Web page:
La Russa, Freese visit Letterman and Leno

La Russa, Freese visit Letterman and Leno

La Russa, Freese visit Letterman and Leno
Tony La Russa and David Freese soaked in a little bit of World Series glory on Monday, each making a late-night talk show appearance to reflect on the Cardinals' remarkable comeback and championship run.

La Russa, hours removed from announcing his retirement, spent about 10 minutes on "The Late Show with David Letterman." Freese, meanwhile, sat between Jay Leno and pop singer Justin Bieber as he discussed his World Series MVP award and a number of other topics on "The Tonight Show."

With the Commissioner's Trophy in tow, La Russa expressed his love for the city of St. Louis, shied away from Letterman's praise for his Hall of Fame-worthy managerial career, expressed his admiration for pitching coach Dave Duncan and joked about what he called his "lousy" playing days -- "I was considered more of a suspect than a prospect," he said, drawing laughs from the audience.

He also confirmed that he was serious about his retirement, though he admitted another job in baseball seems likely. He did, however, reveal his first post-retirement job offer: an elephant keeper for the Performing Animal Welfare Society.

"I told them I'll interview," La Russa joked. "I'm all for it."

Amid a discussion about how he and Duncan changed the role of the bullpen, La Russa found himself yet again discussing the bullpen phone miscommunication that drew headlines after Game 5 of the World Series. La Russa stuck to his story, admitting it was an embarrassing moment, but not before cracking another joke.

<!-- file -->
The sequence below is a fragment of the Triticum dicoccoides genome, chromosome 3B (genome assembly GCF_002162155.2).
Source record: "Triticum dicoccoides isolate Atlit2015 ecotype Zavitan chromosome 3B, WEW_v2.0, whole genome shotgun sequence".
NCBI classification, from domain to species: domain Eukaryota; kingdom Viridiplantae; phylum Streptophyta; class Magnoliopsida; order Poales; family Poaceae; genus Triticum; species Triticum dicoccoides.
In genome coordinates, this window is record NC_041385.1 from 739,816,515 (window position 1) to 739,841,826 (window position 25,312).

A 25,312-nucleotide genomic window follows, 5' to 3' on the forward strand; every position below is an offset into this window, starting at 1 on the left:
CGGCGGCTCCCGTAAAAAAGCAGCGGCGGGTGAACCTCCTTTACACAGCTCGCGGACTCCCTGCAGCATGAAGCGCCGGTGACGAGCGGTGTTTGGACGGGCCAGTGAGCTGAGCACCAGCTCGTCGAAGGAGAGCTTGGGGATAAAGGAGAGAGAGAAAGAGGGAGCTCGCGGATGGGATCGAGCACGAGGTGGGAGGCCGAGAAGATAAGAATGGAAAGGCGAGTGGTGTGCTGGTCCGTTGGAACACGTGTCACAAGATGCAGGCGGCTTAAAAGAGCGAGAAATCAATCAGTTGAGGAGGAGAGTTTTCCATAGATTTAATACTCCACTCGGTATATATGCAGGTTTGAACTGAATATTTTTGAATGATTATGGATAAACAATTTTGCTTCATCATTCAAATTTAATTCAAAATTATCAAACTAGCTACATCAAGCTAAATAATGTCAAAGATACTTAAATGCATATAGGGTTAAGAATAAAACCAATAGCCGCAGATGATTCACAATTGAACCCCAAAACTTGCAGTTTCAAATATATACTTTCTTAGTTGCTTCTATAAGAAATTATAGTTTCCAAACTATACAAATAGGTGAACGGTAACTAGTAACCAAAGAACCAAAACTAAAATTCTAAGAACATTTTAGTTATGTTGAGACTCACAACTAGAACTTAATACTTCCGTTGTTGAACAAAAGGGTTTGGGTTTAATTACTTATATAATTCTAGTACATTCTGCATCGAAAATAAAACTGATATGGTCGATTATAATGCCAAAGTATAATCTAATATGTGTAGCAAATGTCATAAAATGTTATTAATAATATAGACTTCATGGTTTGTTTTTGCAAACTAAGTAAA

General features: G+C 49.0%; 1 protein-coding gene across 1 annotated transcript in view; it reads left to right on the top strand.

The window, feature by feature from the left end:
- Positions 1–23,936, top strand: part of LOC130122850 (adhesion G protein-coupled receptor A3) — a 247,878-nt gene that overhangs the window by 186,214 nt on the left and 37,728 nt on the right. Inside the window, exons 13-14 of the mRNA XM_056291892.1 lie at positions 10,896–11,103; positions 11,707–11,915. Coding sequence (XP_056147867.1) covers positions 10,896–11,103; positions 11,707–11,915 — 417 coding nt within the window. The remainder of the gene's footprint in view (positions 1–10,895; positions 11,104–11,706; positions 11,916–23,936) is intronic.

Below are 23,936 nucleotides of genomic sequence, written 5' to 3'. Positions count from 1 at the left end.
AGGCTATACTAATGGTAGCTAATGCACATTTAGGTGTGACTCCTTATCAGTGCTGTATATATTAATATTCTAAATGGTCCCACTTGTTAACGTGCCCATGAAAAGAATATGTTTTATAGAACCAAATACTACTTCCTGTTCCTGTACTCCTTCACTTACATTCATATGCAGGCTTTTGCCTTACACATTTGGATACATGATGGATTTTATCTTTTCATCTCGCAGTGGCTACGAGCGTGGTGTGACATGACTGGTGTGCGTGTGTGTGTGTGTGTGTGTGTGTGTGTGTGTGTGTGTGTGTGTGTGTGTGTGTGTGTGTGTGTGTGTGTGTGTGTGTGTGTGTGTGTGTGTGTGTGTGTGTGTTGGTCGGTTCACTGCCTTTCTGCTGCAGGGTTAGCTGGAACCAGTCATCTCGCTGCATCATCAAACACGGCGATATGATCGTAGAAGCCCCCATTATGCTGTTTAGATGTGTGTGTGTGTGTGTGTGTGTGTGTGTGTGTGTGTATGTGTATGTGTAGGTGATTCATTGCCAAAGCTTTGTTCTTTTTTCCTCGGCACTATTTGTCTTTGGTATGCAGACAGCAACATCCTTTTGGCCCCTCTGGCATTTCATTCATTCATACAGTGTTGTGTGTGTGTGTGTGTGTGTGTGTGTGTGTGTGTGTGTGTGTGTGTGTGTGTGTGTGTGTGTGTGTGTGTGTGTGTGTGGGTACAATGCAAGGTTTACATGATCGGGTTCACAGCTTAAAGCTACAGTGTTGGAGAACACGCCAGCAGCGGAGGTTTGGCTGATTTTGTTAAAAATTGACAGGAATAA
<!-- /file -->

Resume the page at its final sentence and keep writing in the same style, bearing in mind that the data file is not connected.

"I made so many excuses to cover my butt at the time that I forget which one it was," he said.

While La Russa discussed his storied career, Freese answered questions about his quick rise to fame. Carrying the MVP Award onto the stage, Freese said he also picked up a 2012 Corvette, a minor upgrade from the "nice little '01 Acura" he was driving before.

Freese talked about his heroics in Game 6, the raucous celebration in which his jersey was ripped off by Nick Punto and some of his traditions -- one of which, coincidentally, involved a song by the 17-year-old sitting next to him.

"For about two months, we got rolling a little bit, and we played 'Baby' after the game during our postgame interviews and stuff," Freese said. "We played that for about two months straight and kept it going."

Asked by Leno if he has become the "king of St. Louis," Freese said Albert Pujols has "still got that crown." Not to say Freese hasn't been enjoying the perks of being a World Series MVP and hometown hero, however.

"I haven't paid for any meals yet, so that's nice," he said. "That might be the best part about this whole thing."

Adam Berry is a reporter for MLB.com. This story was not subject to the approval of Major League Baseball or its clubs.